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WordPress security is one of the most important topics for any site owner. Whether you’re managing a boutique eCommerce shop or 50 client sites, experiencing a security breach can mean a loss in time, money, and credibility — all things no one wants to face.
While there’s no “one-size-fits-all” security solution for every WordPress site, there are a few best practices that can make a big impact. In this article, we’ll explain why sites get hacked in the first place, share security tips that are easy to implement in your workflow, and show you how Flywheel can help (beyond keeping your server secure). Here’s a quick overview.
Follow these WordPress security best practices to keep your site secure:
Ready to boost your WordPress site security? Let’s start at the beginning!
Why do WordPress sites get hacked?
Before we jump straight into WordPress security best practices, it can be helpful to understand why websites get hacked in the first place. Generally speaking, hackers tend to target websites for the following reasons:
- To send spam emails through your site.
- To steal your information, such as data, mailing lists, stored credit cards, etc.
- To trick your site into installing malware on your users’ machines (or your own).
While a security event might feel like a personal attack, it’s often part of a larger scheme, such as a Distributed Denial of Service attack. Rather than target a single site, hackers might target the infrastructure your site is operating on, affecting numerous sites at once. That’s why it’s important to know some basic WordPress security standards, even if you’re just running a personal website.
In addition to the above, WordPress may be targeted specifically, simply due to its widespread popularity. Because it now powers more than 40% of all websites, WordPress is a large “area of opportunity” for online attackers.
But that alone shouldn’t be cause for alarm. WordPress is an open source CMS with a highly dedicated and involved community of contributors, which means there are a ton of people continuously working to improve the security of the platform.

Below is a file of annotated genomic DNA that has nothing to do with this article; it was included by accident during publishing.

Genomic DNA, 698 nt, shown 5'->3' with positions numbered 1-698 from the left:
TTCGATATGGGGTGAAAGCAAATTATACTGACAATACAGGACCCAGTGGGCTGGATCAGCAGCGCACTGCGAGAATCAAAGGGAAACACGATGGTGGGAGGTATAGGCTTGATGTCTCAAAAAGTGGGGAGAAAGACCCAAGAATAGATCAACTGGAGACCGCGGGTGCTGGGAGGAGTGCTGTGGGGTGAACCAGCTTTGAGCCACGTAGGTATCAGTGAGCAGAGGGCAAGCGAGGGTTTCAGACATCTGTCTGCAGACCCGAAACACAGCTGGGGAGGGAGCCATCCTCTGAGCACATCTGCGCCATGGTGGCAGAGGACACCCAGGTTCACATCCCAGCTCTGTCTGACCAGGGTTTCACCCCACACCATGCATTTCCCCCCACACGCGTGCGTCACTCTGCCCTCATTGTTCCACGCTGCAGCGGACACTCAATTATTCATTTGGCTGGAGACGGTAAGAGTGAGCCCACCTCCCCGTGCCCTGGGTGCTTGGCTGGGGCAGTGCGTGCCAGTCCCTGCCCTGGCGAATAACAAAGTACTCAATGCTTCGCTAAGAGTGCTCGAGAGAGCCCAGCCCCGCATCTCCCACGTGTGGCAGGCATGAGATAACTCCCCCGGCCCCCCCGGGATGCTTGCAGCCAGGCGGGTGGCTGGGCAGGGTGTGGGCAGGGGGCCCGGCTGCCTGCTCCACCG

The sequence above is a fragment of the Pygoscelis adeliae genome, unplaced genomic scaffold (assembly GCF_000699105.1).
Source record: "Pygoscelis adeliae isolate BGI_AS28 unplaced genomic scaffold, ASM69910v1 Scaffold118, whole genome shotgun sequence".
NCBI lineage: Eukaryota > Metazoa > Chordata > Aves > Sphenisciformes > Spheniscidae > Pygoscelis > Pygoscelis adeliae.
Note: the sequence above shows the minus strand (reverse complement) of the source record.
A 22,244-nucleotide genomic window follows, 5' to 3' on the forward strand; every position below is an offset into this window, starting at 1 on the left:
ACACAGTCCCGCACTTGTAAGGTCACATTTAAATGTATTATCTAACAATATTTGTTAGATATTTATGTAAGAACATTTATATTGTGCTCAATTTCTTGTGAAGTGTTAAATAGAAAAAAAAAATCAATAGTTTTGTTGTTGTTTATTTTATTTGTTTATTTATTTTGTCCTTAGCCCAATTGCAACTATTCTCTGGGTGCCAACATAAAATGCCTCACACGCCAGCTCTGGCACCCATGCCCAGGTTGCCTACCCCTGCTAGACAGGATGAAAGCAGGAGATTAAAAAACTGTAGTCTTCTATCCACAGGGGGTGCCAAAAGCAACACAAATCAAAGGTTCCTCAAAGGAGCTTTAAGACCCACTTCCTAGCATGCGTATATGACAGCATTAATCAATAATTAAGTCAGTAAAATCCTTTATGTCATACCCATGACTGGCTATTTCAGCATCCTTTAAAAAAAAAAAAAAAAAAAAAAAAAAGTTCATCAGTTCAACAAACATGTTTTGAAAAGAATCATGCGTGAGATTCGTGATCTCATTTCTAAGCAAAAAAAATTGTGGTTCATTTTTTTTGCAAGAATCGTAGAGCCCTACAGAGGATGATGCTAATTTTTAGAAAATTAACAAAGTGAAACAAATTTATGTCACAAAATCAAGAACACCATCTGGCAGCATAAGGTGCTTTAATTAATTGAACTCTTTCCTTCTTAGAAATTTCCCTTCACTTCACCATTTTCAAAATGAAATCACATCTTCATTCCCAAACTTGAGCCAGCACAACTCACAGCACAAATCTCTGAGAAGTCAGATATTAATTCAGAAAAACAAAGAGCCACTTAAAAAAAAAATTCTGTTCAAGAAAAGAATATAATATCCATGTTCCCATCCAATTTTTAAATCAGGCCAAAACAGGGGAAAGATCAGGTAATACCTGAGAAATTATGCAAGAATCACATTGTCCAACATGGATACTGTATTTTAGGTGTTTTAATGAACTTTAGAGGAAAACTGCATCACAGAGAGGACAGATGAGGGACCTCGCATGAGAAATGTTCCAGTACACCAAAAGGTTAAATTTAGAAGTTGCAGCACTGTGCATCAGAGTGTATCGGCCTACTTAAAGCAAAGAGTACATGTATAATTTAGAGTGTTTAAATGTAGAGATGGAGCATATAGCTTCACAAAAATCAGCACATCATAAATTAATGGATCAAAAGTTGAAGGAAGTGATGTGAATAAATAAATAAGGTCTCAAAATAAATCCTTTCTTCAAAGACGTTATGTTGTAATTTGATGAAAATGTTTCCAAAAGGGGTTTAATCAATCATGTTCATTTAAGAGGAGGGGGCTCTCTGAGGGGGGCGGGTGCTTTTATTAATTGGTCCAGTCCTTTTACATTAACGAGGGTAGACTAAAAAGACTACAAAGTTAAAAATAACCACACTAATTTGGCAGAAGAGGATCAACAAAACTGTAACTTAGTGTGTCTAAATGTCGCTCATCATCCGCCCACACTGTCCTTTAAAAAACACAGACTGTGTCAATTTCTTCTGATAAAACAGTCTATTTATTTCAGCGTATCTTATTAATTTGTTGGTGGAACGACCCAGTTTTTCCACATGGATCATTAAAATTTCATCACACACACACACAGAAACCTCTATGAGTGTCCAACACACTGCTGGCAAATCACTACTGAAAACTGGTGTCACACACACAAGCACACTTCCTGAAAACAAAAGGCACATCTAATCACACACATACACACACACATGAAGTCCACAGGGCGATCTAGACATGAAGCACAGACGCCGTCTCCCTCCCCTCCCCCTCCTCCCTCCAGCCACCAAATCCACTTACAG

The truth is that any website can experience a security issue at any time, and the same goes for sites built with WordPress. Luckily, there are several best practices you can implement to increase the security of your WordPress sites and make it far more difficult for hackers to mess things up.
6 WordPress security best practices
1. Keep your themes, plugins, and WordPress version up to date
One of the easiest ways to give your site an extra security boost is to keep everything updated. While it might feel tedious to keep up with plugin updates (especially if you’re trying to manage multiple WordPress websites) those updates are published for a reason (which is often security-related).
If developers discover a vulnerability in their code, they’ll usually push an update to fix it. The longer your site uses the outdated version, the more likely it is to be targeted by hackers.
While it might take some time, staying up to date with all plugins, themes, and WordPress core updates is a great way to limit security risks. If you’re using a managed WordPress host, WordPress updates should be performed automatically, helping you stay on top of the latest updates to core.
When it comes to keeping your plugins updated, solutions such as Smart Plugin Manager automatically check your plugins for updates at a pre-scheduled time. Using machine learning and visual testing, Smart Plugin Manager also ensures that your site doesn’t break when updates occur.